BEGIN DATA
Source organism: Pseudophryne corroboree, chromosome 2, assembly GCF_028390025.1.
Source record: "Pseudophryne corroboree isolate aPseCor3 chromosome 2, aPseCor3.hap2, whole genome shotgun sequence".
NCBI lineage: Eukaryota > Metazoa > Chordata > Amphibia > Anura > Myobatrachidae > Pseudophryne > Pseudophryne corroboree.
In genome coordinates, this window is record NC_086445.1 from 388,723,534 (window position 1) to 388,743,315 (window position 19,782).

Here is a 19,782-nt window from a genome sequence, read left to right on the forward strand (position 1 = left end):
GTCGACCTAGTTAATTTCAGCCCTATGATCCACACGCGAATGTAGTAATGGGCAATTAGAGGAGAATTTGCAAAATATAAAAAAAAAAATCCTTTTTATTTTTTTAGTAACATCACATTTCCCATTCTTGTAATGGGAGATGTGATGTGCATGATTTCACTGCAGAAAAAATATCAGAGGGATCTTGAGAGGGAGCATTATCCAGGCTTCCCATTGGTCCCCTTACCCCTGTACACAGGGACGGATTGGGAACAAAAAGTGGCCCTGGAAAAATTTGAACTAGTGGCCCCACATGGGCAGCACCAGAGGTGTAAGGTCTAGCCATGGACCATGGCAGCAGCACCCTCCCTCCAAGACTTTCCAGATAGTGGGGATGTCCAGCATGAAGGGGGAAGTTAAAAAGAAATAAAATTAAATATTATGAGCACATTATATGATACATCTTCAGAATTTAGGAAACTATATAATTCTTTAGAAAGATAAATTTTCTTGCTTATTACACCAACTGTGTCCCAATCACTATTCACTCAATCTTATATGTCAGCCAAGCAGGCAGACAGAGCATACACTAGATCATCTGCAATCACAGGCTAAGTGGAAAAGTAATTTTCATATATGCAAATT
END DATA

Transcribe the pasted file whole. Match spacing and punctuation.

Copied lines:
Source organism: Pseudophryne corroboree, chromosome 2, assembly GCF_028390025.1.
Source record: "Pseudophryne corroboree isolate aPseCor3 chromosome 2, aPseCor3.hap2, whole genome shotgun sequence".
NCBI lineage: Eukaryota > Metazoa > Chordata > Amphibia > Anura > Myobatrachidae > Pseudophryne > Pseudophryne corroboree.
In genome coordinates, this window is record NC_086445.1 from 388,723,534 (window position 1) to 388,743,315 (window position 19,782).

Here is a 19,782-nt window from a genome sequence, read left to right on the forward strand (position 1 = left end):
GTCGACCTAGTTAATTTCAGCCCTATGATCCACACGCGAATGTAGTAATGGGCAATTAGAGGAGAATTTGCAAAATATAAAAAAAAAAATCCTTTTTATTTTTTTAGTAACATCACATTTCCCATTCTTGTAATGGGAGATGTGATGTGCATGATTTCACTGCAGAAAAAATATCAGAGGGATCTTGAGAGGGAGCATTATCCAGGCTTCCCATTGGTCCCCTTACCCCTGTACACAGGGACGGATTGGGAACAAAAAGTGGCCCTGGAAAAATTTGAACTAGTGGCCCCACATGGGCAGCACCAGAGGTGTAAGGTCTAGCCATGGACCATGGCAGCAGCACCCTCCCTCCAAGACTTTCCAGATAGTGGGGATGTCCAGCATGAAGGGGGAAGTTAAAAAGAAATAAAATTAAATATTATGAGCACATTATATGATACATCTTCAGAATTTAGGAAACTATATAATTCTTTAGAAAGATAAATTTTCTTGCTTATTACACCAACTGTGTCCCAATCACTATTCACTCAATCTTATATGTCAGCCAAGCAGGCAGACAGAGCATACACTAGATCATCTGCAATCACAGGCTAAGTGGAAAAGTAATTTTCATATATGCAAATT